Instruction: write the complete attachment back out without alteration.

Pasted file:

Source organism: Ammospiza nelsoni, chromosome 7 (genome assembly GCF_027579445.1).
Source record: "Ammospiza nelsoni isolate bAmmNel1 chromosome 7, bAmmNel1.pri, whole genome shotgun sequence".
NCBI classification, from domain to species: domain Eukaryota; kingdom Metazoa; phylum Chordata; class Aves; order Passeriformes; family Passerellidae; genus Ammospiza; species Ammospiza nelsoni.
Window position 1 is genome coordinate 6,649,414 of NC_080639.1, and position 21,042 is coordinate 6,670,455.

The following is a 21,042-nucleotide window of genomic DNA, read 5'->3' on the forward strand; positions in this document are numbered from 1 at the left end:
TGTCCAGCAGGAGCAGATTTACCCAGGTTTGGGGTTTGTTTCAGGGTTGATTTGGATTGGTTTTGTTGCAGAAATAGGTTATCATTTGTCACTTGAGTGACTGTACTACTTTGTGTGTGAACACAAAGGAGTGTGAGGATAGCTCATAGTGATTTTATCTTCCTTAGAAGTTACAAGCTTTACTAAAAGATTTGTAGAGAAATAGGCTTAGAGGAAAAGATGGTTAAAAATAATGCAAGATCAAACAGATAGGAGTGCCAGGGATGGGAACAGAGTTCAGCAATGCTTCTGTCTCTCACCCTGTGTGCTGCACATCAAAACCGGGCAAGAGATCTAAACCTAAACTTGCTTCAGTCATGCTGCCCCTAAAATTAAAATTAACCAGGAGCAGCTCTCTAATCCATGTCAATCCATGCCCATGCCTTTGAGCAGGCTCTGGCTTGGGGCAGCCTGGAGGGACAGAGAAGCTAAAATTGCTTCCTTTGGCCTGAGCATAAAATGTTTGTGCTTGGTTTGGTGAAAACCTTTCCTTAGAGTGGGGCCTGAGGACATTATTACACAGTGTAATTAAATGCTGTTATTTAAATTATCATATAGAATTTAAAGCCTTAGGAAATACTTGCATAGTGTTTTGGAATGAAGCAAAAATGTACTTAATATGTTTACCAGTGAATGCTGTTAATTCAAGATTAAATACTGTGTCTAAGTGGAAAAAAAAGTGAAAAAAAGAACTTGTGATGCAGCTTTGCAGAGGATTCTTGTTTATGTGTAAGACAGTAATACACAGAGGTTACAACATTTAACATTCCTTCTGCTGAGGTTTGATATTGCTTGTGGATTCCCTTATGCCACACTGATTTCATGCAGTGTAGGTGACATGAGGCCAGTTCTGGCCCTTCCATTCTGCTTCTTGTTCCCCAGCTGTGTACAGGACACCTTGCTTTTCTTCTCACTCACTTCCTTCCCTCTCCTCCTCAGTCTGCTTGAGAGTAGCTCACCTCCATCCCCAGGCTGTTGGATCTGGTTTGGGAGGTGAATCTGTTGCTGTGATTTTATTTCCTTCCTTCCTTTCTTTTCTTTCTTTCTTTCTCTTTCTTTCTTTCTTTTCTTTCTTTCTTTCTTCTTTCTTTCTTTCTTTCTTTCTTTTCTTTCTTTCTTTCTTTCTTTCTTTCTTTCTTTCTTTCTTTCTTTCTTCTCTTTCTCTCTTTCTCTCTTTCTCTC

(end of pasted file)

Source organism: Ammospiza nelsoni, chromosome 7 (genome assembly GCF_027579445.1).
Source record: "Ammospiza nelsoni isolate bAmmNel1 chromosome 7, bAmmNel1.pri, whole genome shotgun sequence".
NCBI classification, from domain to species: domain Eukaryota; kingdom Metazoa; phylum Chordata; class Aves; order Passeriformes; family Passerellidae; genus Ammospiza; species Ammospiza nelsoni.
Window position 1 is genome coordinate 6,649,414 of NC_080639.1, and position 21,042 is coordinate 6,670,455.

The following is a 21,042-nucleotide window of genomic DNA, read 5'->3' on the forward strand; positions in this document are numbered from 1 at the left end:
TGTCCAGCAGGAGCAGATTTACCCAGGTTTGGGGTTTGTTTCAGGGTTGATTTGGATTGGTTTTGTTGCAGAAATAGGTTATCATTTGTCACTTGAGTGACTGTACTACTTTGTGTGTGAACACAAAGGAGTGTGAGGATAGCTCATAGTGATTTTATCTTCCTTAGAAGTTACAAGCTTTACTAAAAGATTTGTAGAGAAATAGGCTTAGAGGAAAAGATGGTTAAAAATAATGCAAGATCAAACAGATAGGAGTGCCAGGGATGGGAACAGAGTTCAGCAATGCTTCTGTCTCTCACCCTGTGTGCTGCACATCAAAACCGGGCAAGAGATCTAAACCTAAACTTGCTTCAGTCATGCTGCCCCTAAAATTAAAATTAACCAGGAGCAGCTCTCTAATCCATGTCAATCCATGCCCATGCCTTTGAGCAGGCTCTGGCTTGGGGCAGCCTGGAGGGACAGAGAAGCTAAAATTGCTTCCTTTGGCCTGAGCATAAAATGTTTGTGCTTGGTTTGGTGAAAACCTTTCCTTAGAGTGGGGCCTGAGGACATTATTACACAGTGTAATTAAATGCTGTTATTTAAATTATCATATAGAATTTAAAGCCTTAGGAAATACTTGCATAGTGTTTTGGAATGAAGCAAAAATGTACTTAATATGTTTACCAGTGAATGCTGTTAATTCAAGATTAAATACTGTGTCTAAGTGGAAAAAAAAGTGAAAAAAAGAACTTGTGATGCAGCTTTGCAGAGGATTCTTGTTTATGTGTAAGACAGTAATACACAGAGGTTACAACATTTAACATTCCTTCTGCTGAGGTTTGATATTGCTTGTGGATTCCCTTATGCCACACTGATTTCATGCAGTGTAGGTGACATGAGGCCAGTTCTGGCCCTTCCATTCTGCTTCTTGTTCCCCAGCTGTGTACAGGACACCTTGCTTTTCTTCTCACTCACTTCCTTCCCTCTCCTCCTCAGTCTGCTTGAGAGTAGCTCACCTCCATCCCCAGGCTGTTGGATCTGGTTTGGGAGGTGAATCTGTTGCTGTGATTTTATTTCCTTCCTTCCTTTCTTTTCTTTCTTTCTTTCTCTTTCTTTCTTTCTTTTCTTTCTTTCTTTCTTCTTTCTTTCTTTCTTTCTTTCTTTTCTTTCTTTCTTTCTTTCTTTCTTTCTTTCTTTCTTTCTTTCTTTCTTCTCTTTCTCTCTTTCTCTCTTTCTCTC